Good year for the Man Booker Prize
It's a good year for the Man Booker Prize. The longlist generated significant press coverage and sales, with The Slap by Christos Tsiolkas doing particularly good trade.
But, like a giddy thoroughbred in the Grand National, Tsiolkas has fallen at the shortlist hurdle along with David Mitchell, Lisa Moore, Alan Warner, Rose Tremain and Paul Murray.
That leaves Peter Carey (Parrot and Olivier in America), Tom McCarthy (C) Emma Donoghue (Room) Damon Galgut (In a Strange Room) Howard Jacobson (The Finkler Question) and Andrea Levy (The Long Song) in the running for the prize with its attendant £50,000 and sales surge.
All are good books; intelligent, well-crafted, captivating stories. And none would look inappropriately dressed if adorned with a Man Booker Prize Winner 2010 sticker. So, as ever with these things, the decision will come down to the taste of the judges, which is necessarily subjective. My suggestion would be to read them all and make your own mind up.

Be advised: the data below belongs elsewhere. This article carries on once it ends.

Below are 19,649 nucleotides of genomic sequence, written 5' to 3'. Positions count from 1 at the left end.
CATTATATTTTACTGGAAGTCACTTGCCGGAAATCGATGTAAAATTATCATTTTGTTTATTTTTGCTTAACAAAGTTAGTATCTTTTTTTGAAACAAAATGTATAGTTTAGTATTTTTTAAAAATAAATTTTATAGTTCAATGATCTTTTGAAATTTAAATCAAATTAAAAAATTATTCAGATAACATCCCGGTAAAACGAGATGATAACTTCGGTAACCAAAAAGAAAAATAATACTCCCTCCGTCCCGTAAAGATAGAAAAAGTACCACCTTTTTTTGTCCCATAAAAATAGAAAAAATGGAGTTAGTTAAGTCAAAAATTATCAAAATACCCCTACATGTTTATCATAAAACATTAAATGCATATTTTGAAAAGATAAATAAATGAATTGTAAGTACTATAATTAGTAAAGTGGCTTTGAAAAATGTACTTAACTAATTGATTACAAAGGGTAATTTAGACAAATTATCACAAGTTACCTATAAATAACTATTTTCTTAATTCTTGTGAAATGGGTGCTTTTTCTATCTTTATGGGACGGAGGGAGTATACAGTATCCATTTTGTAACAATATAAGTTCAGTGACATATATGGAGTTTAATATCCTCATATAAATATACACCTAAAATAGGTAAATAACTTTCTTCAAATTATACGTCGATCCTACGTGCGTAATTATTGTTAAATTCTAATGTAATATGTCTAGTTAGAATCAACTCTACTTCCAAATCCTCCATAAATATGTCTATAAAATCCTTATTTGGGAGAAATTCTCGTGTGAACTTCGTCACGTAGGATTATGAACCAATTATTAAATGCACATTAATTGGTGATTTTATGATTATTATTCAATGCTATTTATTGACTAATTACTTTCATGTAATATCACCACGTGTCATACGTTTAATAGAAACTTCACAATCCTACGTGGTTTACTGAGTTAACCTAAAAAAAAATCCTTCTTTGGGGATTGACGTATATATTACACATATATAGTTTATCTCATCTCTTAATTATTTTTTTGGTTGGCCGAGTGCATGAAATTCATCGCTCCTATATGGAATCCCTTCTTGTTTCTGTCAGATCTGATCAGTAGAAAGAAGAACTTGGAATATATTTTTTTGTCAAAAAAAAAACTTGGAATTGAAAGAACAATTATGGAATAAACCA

Much has been made of Tom McCarthy's novel C, which has been described as experimental and has been praised for its willingness to challenge the form. I wonder how many of those who have commented had read his previous novel Remainder? It struck me as a much more experimental book, at once both annoying and alluring, like reading Catch 22 with a John Cage CD playing in the background.
If there were ever a Man Booker Prize for overlooked novels, Remainder would get onto my shortlist.